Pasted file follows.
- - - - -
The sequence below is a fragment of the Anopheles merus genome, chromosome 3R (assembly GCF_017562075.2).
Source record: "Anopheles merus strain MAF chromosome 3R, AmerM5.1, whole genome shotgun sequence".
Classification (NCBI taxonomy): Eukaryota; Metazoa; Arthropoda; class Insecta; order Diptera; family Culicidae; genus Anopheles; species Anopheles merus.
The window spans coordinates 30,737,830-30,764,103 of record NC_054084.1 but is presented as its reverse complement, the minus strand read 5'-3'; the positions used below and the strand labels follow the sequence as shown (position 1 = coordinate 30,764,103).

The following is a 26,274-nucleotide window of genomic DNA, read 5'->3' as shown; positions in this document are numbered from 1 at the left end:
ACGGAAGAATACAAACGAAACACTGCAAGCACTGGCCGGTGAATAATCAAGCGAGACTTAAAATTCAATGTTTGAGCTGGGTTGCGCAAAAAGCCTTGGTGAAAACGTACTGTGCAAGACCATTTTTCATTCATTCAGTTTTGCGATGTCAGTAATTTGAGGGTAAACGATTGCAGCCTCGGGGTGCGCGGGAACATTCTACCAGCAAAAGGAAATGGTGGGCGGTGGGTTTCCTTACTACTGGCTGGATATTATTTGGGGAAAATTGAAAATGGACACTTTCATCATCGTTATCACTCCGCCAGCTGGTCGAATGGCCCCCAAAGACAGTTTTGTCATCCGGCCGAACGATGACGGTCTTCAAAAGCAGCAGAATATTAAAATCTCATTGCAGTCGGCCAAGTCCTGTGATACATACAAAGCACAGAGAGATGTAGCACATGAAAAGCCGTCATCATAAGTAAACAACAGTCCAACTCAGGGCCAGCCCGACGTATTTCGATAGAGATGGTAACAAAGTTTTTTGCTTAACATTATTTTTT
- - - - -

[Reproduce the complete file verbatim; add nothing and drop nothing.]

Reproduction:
The sequence below is a fragment of the Anopheles merus genome, chromosome 3R (assembly GCF_017562075.2).
Source record: "Anopheles merus strain MAF chromosome 3R, AmerM5.1, whole genome shotgun sequence".
Classification (NCBI taxonomy): Eukaryota; Metazoa; Arthropoda; class Insecta; order Diptera; family Culicidae; genus Anopheles; species Anopheles merus.
The window spans coordinates 30,737,830-30,764,103 of record NC_054084.1 but is presented as its reverse complement, the minus strand read 5'-3'; the positions used below and the strand labels follow the sequence as shown (position 1 = coordinate 30,764,103).

The following is a 26,274-nucleotide window of genomic DNA, read 5'->3' as shown; positions in this document are numbered from 1 at the left end:
ACGGAAGAATACAAACGAAACACTGCAAGCACTGGCCGGTGAATAATCAAGCGAGACTTAAAATTCAATGTTTGAGCTGGGTTGCGCAAAAAGCCTTGGTGAAAACGTACTGTGCAAGACCATTTTTCATTCATTCAGTTTTGCGATGTCAGTAATTTGAGGGTAAACGATTGCAGCCTCGGGGTGCGCGGGAACATTCTACCAGCAAAAGGAAATGGTGGGCGGTGGGTTTCCTTACTACTGGCTGGATATTATTTGGGGAAAATTGAAAATGGACACTTTCATCATCGTTATCACTCCGCCAGCTGGTCGAATGGCCCCCAAAGACAGTTTTGTCATCCGGCCGAACGATGACGGTCTTCAAAAGCAGCAGAATATTAAAATCTCATTGCAGTCGGCCAAGTCCTGTGATACATACAAAGCACAGAGAGATGTAGCACATGAAAAGCCGTCATCATAAGTAAACAACAGTCCAACTCAGGGCCAGCCCGACGTATTTCGATAGAGATGGTAACAAAGTTTTTTGCTTAACATTATTTTTT